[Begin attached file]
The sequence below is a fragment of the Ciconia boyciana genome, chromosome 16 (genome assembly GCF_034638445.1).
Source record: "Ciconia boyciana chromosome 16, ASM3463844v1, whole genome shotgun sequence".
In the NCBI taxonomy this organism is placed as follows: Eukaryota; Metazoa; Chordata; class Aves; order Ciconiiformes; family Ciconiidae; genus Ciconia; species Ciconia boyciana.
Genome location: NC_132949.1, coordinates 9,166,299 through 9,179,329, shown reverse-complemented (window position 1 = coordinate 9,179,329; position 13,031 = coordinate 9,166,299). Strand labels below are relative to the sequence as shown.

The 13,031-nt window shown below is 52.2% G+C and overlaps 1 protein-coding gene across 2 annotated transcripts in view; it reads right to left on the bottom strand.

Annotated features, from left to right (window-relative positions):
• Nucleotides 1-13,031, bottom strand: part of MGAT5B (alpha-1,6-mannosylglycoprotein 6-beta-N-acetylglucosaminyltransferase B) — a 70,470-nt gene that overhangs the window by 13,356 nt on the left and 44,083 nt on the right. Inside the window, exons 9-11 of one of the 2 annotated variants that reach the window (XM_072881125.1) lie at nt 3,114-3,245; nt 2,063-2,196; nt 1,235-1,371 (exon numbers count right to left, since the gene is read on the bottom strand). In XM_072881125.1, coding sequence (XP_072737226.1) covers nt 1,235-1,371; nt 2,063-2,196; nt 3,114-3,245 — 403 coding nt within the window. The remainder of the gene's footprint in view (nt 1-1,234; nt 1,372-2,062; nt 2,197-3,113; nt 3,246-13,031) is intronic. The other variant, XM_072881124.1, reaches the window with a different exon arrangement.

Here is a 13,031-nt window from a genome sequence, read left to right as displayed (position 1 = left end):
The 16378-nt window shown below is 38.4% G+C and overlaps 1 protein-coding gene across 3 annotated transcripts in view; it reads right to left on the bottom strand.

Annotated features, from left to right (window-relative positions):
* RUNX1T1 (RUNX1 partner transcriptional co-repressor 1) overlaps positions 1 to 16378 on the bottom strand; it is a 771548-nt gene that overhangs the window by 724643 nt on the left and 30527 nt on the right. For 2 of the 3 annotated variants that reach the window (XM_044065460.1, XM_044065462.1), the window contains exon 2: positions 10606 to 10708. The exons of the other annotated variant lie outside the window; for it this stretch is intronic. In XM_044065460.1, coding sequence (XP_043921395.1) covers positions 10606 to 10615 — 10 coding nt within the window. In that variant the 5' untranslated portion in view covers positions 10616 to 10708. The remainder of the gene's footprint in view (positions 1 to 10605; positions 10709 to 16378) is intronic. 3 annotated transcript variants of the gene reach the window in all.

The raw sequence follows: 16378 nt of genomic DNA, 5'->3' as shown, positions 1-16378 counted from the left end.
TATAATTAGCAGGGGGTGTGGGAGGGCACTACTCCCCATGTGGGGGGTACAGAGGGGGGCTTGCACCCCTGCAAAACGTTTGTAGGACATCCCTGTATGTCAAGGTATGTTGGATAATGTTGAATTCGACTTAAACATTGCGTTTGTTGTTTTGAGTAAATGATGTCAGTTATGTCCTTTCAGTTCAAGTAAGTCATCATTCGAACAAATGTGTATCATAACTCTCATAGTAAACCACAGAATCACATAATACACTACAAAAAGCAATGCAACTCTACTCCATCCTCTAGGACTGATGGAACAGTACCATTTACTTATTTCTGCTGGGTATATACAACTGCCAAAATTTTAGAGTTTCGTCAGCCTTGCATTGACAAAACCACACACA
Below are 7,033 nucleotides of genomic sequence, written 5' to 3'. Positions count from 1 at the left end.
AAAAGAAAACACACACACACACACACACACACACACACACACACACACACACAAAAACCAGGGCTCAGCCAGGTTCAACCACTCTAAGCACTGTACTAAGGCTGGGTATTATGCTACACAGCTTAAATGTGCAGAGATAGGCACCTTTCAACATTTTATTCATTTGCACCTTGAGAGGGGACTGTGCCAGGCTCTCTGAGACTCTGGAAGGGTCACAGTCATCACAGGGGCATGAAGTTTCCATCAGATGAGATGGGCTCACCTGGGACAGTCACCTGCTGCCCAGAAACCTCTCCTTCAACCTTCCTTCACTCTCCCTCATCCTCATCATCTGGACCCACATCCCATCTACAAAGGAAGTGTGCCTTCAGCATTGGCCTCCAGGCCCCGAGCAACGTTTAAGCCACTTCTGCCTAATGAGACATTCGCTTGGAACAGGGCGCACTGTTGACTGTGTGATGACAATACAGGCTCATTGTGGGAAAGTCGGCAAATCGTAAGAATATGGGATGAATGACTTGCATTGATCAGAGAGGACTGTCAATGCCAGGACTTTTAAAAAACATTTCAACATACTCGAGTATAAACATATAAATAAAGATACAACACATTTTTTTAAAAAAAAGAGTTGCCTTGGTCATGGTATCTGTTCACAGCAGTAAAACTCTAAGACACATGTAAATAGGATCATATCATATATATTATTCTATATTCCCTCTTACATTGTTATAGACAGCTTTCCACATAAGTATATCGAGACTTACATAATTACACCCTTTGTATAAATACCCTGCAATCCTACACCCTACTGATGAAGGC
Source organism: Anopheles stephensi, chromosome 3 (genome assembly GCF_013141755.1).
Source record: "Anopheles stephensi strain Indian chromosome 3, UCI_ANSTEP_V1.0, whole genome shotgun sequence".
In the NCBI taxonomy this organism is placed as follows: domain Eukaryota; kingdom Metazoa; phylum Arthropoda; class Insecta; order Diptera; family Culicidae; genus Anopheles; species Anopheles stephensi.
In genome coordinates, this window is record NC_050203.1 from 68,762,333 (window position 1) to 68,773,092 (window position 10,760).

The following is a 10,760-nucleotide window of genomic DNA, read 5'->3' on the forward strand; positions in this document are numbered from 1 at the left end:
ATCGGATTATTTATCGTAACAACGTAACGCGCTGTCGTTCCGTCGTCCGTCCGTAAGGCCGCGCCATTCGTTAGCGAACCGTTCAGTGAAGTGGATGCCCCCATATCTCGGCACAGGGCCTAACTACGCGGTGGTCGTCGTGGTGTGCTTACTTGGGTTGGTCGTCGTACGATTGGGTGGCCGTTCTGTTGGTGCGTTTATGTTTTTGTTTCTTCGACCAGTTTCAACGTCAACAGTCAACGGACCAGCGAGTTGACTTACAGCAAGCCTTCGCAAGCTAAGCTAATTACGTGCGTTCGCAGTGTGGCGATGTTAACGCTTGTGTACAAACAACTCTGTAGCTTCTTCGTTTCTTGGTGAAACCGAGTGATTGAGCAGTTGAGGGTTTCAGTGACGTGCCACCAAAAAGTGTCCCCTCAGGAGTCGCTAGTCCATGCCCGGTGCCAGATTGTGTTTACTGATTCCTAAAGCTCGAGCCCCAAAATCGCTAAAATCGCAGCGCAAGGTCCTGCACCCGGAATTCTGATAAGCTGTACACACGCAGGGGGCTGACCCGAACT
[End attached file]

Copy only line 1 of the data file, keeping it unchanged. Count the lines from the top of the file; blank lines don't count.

The sequence below is a fragment of the Ciconia boyciana genome, chromosome 16 (genome assembly GCF_034638445.1).